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Porter, Fairfield (1907-1975)  
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Bisexual artist, art critic, and poet Fairfield Porter is recognized as a major twentieth-century American Intimist painter, whose body of work features lyrical depictions of everyday life and portraits of family members and friends, in the manner of the late-nineteenth-century French artists Édouard Vuillard and Pierre Bonnard, whose paintings Porter greatly admired.

Porter worked for years before his paintings were ever publicly shown, and it was not until the last decade of his life that he began to receive the recognition that many critics and peers felt he deserved. His reputation as an important artist and art critic continues to grow.

In fact, Porter's light-filled landscapes, domestic interiors, and perceptive portraits, which clashed so sharply with the trend toward abstraction that dominated American art in the second half of the twentieth century, are now recognized, as David Lehman noted in American Heritage, as "perhaps the best American representational art in existence."

Porter struggled throughout his lifetime with his sexual identity. As a young man he found himself attracted to other men and, beginning in his forties, shared a close friendship, and briefly a sexual relationship, with the poet James Schuyler.

Nonetheless, he and his wife, the poet Anne Channing Porter, enjoyed an enduring, devoted marriage that lasted over forty years and produced five children. As Catherine Noonan observed, writing in American Artist, "family was intrinsic to Porter's upbringing and adulthood."

Biography and Education

The fourth of five children, Fairfield Porter was born on June 10, 1907, in the village of Winnetka, Illinois (then known as Hubbard Woods), into an affluent family. His father was an amateur architect and natural history enthusiast who had inherited a Chicago-based real estate fortune. His mother was a schoolteacher, published poet, and lifelong social activist. Both sides of the family had deep roots in New England.

Like his father and brothers before him, Porter attended Harvard University, where he studied philosophy and art history.

In 1927, his junior year at Harvard, Porter had his first encounter, at a friend's house, with Anne Elizabeth Channing, a bright sixteen-year-old girl from a prominent Boston family, whom he was to marry five years later.

After graduating from Harvard in 1928, Porter moved to Greenwich Village, then widely considered the center of New York's artistic, intellectual, and bohemian worlds. He spent three years studying painting at the famed Art Students League, under the direction of Thomas Hart Benton, the American Regionalist painter.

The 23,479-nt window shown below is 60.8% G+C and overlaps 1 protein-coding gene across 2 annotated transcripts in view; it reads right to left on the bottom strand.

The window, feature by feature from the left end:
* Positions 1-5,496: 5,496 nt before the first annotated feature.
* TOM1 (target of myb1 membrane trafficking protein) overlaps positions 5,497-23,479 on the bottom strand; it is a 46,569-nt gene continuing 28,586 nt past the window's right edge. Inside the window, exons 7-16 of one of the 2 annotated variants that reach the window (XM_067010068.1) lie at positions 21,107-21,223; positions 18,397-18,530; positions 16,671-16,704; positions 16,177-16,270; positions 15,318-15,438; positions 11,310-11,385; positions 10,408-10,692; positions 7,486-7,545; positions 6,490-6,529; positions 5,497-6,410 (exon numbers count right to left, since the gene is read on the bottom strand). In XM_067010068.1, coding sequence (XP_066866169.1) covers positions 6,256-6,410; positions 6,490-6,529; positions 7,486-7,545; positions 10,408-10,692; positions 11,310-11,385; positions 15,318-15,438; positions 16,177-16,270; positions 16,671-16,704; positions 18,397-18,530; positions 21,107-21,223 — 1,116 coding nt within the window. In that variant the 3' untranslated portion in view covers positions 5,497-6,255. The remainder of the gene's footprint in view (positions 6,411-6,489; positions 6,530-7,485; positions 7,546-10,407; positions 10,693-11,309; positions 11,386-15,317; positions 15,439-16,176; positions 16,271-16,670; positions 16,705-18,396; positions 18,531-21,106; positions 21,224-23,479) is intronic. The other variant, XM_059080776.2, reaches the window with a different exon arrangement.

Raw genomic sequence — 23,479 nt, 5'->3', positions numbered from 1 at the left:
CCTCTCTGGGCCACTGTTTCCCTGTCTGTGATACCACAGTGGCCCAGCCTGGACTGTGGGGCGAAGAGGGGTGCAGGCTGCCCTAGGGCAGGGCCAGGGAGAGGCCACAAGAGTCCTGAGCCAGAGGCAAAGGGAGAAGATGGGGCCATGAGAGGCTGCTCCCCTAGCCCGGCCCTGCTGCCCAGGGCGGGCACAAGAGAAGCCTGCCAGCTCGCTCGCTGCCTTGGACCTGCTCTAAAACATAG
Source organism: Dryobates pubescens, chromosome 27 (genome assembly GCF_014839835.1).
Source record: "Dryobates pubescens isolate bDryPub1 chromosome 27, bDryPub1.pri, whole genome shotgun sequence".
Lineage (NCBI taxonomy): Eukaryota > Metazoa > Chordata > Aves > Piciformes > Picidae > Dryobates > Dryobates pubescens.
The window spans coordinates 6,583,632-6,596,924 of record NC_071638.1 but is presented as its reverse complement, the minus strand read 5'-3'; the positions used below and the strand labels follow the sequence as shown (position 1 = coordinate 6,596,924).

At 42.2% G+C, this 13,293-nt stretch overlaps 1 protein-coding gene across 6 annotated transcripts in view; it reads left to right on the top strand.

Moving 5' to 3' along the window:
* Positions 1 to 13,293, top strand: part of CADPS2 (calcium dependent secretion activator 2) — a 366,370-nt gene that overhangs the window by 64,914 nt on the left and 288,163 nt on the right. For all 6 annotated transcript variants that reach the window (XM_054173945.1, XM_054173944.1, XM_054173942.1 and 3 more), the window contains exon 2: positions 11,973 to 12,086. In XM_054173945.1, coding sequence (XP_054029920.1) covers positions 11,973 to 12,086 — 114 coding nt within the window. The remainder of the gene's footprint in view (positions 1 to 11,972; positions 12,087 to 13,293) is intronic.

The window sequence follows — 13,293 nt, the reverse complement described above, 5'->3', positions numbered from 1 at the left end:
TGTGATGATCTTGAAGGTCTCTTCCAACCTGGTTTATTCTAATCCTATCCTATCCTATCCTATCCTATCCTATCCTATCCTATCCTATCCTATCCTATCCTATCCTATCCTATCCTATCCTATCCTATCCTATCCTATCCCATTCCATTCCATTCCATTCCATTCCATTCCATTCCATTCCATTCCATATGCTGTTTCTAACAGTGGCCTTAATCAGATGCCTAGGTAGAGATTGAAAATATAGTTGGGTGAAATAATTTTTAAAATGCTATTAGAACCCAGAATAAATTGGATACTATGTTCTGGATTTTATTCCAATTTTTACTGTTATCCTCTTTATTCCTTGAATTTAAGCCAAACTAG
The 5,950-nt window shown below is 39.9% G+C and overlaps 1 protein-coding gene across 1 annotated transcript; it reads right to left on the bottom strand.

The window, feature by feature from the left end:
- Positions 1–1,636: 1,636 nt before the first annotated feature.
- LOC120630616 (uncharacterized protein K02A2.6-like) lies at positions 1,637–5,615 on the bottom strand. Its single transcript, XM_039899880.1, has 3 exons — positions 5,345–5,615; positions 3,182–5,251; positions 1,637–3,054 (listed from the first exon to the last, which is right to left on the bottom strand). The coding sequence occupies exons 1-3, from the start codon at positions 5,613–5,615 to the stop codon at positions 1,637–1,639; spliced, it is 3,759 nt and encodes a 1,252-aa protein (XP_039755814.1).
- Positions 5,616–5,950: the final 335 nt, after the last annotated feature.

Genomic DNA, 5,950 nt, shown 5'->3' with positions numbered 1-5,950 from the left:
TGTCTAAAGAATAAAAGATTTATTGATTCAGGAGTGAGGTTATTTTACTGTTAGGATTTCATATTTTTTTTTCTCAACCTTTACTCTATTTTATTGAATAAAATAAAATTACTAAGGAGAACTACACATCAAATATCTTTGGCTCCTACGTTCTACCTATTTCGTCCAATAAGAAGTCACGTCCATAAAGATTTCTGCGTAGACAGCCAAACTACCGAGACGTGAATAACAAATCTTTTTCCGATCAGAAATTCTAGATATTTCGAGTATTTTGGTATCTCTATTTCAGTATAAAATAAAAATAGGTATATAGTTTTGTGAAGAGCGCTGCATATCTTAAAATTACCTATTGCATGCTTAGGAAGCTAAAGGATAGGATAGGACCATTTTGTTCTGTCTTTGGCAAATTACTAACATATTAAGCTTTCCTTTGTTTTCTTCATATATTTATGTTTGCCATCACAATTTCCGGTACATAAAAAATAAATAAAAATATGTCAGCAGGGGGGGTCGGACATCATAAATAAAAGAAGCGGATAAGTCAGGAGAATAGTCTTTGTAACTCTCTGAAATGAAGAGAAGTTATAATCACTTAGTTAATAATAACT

Bisexuality and Marriage

In the spring of 1931, at his mother's behest, Porter made a weekend visit to a Winnetka neighbor then studying at Bryn Mawr College in Pennsylvania. It was during this visit that he became reacquainted with Anne Channing, who was also attending the college.

Anne's attraction to Porter was immediate. According to Porter's biographer, "Anne had long known that she was a poet, and in Fairfield she had found a kindred spirit: an intelligent young man from a similar background who was following an artistic vocation rather than a more conventional way of life."

Porter himself was somewhat more diffident. That fall, he embarked on a months-long trip to Italy to continue his art studies. He and Anne, however, corresponded regularly throughout his stay.

While in Florence, Porter met Arthur Giardelli, a handsome young Oxford student studying Italian. The two men became close friends and spent as much time together as they could, visiting churches and museums, and discussing poetry and art.

Based on his strong affections for the young man, Porter realized he was bisexual, even though, according to Giardelli, "there was no physical relationship" between the two men, "only a deep emotional attraction."

Twenty-six years later, in 1957, Porter wrote to Giardelli: "I hadn't such a friend as you at home; but suddenly I had one in Florence, the unattainable became simple. For that I am always grateful. These things count, I hope you know, and I hope what I say will not seem strange to you. I loved you, and I think you loved me."

Giardelli, who had long since married and fathered two children, responded: "Indeed, I have often thought of you, but I never analyzed our relationship and was quite surprised to read your analysis of it, which was no doubt correct. I suppose that was how things were--although I don't know: words seem to pin down an experience & yet the truth of the matter flutters off."

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